Without sounding rude, I would like to say that I’m not sure where you got your information on the facts about children and motor skills… but it has been my observation in life (as a child previously and now watching my own children) that they are capable of doing a lot more than we think they are. I watched other people draw as a child and became able to draw at a VERY early age. I was drawing very well on the back of church attendance cards when I was practically still in diapers.
My children enjoyed the project in this post because of these fun things about it:
1. They got to see their friends (two other little boys came over to do this with them)
2. They got to take time away from regular schoolwork to do an art project (I think kids need stress release also)
3. They got to paint the back of the box blue (sky) – I don’t know if you know this yet, but kids love paint. They don’t care WHAT you let them paint, they love it! My kids also helped me paint my kitchen walls (another job for adults).
4. They got to rip up construction paper and watch me cut some. They got to cut their dinosaurs out, and they got to wad up paper to use as rocks. My kids were in First and Second grade during this project. It was near the end of the school year. They still like cutting, wadding up paper, and tearing it. How is that beyond their motor skills? Where in the world did you get your information that a child’s motor skills are not fully developed until their early adult years? Have you seen the painting that I did at the age of 11 on my Favorite Paintings post (see this link for my copy of Robert Yarber’s “Falling in Love”)? How do you explain Mozart and all the other child prodigies? You should let a child do and explore things and not limit them by what YOU think they can accomplish. The Native Indians used to teach their children how to ride horses without saddles by the age of 6! Young girls tanned the skins of deer along side their mothers. Pioneer children helped with back-breaking chores on the farm. Children will excel when you respect them as people and allow them to create their own expectations for success. With limited supervision, they are able to do almost anything. My friend’s son who is only 8 can cook you a plate of eggs all by himself.
5. They got to color dinosaurs. This is actually a learning experience as well. They were learning what different dinosaurs look like (as I’m sure I didn’t know how to draw them all). They got to be creative and color them whatever colors they liked. Kaden made his triceratops rainbow-colored. In case you didn’t know this, many kids ENJOY coloring books. My daughter is STILL coloring in some of her free time of her own free will. She’s 7. Sometimes I will even color with her! Coloring may not be the most creative thing you can do, but it is enjoyable and a mindless stress reliever.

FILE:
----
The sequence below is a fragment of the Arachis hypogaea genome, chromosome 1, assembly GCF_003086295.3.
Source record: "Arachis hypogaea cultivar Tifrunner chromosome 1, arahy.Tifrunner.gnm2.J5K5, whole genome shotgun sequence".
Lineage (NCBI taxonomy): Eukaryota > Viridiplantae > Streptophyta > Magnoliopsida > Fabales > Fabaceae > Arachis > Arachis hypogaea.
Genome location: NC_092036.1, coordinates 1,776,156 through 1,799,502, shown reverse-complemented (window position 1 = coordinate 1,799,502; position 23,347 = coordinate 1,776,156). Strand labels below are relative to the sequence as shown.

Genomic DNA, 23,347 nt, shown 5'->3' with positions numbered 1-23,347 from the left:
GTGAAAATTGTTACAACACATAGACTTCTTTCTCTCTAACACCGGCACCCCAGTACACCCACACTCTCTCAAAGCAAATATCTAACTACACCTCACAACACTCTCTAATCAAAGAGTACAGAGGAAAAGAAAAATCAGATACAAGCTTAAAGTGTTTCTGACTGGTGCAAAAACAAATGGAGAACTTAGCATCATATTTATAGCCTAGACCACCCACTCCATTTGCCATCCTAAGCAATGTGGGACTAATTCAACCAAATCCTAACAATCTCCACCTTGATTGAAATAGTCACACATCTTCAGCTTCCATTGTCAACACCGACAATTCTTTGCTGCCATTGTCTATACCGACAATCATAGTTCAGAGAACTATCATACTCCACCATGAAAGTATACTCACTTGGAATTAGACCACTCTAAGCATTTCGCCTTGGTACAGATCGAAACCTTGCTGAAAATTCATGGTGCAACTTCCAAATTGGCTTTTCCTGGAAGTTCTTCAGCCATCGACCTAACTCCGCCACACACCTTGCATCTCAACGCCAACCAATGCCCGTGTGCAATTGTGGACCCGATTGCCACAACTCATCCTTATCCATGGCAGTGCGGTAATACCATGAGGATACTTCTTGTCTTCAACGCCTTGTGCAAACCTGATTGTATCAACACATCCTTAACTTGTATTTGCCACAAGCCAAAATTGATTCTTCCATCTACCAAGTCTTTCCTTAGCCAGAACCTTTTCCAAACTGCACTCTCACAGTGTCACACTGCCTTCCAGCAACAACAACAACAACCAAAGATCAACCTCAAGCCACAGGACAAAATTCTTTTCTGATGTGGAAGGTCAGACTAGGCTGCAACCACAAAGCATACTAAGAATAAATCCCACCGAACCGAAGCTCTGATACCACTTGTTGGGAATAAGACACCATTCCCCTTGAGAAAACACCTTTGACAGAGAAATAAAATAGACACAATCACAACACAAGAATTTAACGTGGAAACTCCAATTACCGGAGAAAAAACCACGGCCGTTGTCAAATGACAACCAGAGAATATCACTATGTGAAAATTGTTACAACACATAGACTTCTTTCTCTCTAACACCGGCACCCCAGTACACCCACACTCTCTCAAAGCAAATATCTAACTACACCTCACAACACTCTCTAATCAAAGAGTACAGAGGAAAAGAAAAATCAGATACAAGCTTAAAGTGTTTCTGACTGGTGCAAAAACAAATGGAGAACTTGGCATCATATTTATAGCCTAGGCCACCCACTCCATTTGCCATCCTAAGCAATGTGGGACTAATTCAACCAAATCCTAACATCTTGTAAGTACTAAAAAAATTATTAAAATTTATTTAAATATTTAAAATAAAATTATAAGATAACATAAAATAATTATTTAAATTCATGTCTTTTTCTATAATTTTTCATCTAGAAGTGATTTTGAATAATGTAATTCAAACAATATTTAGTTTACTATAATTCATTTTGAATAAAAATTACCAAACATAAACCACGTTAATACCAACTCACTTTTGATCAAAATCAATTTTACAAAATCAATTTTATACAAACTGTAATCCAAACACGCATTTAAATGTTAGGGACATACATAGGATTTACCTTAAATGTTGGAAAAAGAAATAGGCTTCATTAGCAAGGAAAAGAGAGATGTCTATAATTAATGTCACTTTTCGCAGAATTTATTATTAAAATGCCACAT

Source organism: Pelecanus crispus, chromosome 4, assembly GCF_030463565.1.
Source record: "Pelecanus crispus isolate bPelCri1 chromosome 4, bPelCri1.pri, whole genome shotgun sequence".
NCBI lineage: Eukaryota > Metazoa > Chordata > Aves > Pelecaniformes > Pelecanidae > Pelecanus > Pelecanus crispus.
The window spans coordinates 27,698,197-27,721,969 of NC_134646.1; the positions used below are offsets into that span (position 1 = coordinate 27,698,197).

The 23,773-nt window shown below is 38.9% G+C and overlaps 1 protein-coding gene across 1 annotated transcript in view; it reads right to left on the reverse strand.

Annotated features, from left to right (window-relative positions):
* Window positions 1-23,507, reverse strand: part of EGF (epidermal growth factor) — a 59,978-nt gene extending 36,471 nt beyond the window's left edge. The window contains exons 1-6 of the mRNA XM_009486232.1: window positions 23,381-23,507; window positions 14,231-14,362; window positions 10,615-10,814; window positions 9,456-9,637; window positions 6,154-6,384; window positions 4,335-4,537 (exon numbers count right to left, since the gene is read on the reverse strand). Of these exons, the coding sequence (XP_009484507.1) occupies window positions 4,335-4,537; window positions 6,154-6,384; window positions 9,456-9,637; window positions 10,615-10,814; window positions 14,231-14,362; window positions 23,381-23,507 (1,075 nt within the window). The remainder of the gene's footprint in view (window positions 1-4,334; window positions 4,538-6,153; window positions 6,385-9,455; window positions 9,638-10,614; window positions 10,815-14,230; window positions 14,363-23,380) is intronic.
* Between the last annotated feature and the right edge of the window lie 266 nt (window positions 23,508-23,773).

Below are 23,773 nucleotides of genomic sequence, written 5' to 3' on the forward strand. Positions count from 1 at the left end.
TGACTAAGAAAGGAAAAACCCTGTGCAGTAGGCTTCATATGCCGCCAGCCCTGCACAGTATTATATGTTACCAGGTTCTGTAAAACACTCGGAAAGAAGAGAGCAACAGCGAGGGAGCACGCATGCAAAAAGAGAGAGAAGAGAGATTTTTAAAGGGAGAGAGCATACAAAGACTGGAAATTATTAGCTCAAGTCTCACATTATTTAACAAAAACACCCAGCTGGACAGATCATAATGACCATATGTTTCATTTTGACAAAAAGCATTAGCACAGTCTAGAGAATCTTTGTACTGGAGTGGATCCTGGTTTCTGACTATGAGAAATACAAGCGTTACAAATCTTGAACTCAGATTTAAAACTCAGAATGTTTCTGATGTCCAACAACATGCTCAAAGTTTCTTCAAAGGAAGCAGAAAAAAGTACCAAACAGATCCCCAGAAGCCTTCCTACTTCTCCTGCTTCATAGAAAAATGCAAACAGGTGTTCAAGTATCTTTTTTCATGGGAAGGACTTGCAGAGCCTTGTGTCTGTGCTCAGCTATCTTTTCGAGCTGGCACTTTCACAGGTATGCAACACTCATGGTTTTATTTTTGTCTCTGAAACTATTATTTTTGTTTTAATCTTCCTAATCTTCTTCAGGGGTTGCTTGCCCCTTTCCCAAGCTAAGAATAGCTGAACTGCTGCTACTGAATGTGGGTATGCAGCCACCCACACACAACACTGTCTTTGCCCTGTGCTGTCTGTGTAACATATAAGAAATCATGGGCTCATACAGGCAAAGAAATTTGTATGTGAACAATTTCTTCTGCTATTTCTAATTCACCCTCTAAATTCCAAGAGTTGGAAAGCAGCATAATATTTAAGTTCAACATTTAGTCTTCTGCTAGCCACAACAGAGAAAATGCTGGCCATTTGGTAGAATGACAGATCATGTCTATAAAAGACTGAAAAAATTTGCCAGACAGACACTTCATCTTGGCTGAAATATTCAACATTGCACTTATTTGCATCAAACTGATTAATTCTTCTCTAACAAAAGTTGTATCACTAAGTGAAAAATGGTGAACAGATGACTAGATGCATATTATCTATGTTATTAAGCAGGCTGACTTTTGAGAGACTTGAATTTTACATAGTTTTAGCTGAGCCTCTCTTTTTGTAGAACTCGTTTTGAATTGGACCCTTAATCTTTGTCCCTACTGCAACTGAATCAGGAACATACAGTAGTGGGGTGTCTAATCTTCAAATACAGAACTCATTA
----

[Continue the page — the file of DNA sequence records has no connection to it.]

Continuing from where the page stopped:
6. They got to create a river/pond and bank with sand and ModPodge. This part of the activity was very fun. I helped them to design their water and they got to dust the glue with sand and ModPodge over their blue water to make it become glossy and shiny like real water. The kids really like to look at that part of the diorama. It is hard to see in the picture, I realize. We had sand in the garage in a bucket that they used, and they went upstairs to their rooms and got a few playground rocks they had collected and added some of them as well. To a 6 and 8 year old, this would seem creative, I’m sure!
7. They got to make puffy clouds and add glitter to their purple volcano. Glitter is always fun for a kid. I don’t care what your “professors” have taught you. Girls especially love glitter. My son is a volcano nut, so this was his favorite part of the diorama as well.
8. The kids had something PRETTY that they COMPLETED together and with ME and FRIENDS that they could LOOK AT to REMEMBER how much FUN THEY HAD. They are quite attached to them. They would NOT let me throw them out. They are in storage right now because they made me pack them so they could see them again when we finally bought another house.
I look forward to getting them out again and letting them put them on their dressers.
Crafts are really not such a bad thing… you should get married and have a few kids of your own… and then do some with them!“
Thanks for the comments – Keep them coming. Some weeks, a kind word is all that keeps this blog in business.
God bless each of you… and have a great week!